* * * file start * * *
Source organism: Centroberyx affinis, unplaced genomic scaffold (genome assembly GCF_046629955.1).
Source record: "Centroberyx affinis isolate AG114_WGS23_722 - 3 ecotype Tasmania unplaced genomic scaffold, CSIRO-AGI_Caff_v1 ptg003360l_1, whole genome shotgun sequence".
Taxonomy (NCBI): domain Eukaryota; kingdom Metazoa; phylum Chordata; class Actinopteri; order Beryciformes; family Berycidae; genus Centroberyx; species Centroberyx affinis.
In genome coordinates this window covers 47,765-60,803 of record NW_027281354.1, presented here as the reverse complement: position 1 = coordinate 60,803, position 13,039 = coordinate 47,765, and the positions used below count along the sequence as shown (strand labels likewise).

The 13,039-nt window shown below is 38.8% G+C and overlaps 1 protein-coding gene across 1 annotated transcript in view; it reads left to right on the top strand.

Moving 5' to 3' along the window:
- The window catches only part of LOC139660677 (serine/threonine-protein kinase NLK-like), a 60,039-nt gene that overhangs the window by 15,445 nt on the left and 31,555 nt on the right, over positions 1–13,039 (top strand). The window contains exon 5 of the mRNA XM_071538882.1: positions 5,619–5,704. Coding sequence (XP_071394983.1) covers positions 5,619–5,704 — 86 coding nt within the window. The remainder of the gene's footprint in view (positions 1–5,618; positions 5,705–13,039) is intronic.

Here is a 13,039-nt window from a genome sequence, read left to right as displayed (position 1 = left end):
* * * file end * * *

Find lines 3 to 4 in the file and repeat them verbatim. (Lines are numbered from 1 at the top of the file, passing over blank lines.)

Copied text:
Taxonomy (NCBI): domain Eukaryota; kingdom Metazoa; phylum Chordata; class Actinopteri; order Beryciformes; family Berycidae; genus Centroberyx; species Centroberyx affinis.
In genome coordinates this window covers 47,765-60,803 of record NW_027281354.1, presented here as the reverse complement: position 1 = coordinate 60,803, position 13,039 = coordinate 47,765, and the positions used below count along the sequence as shown (strand labels likewise).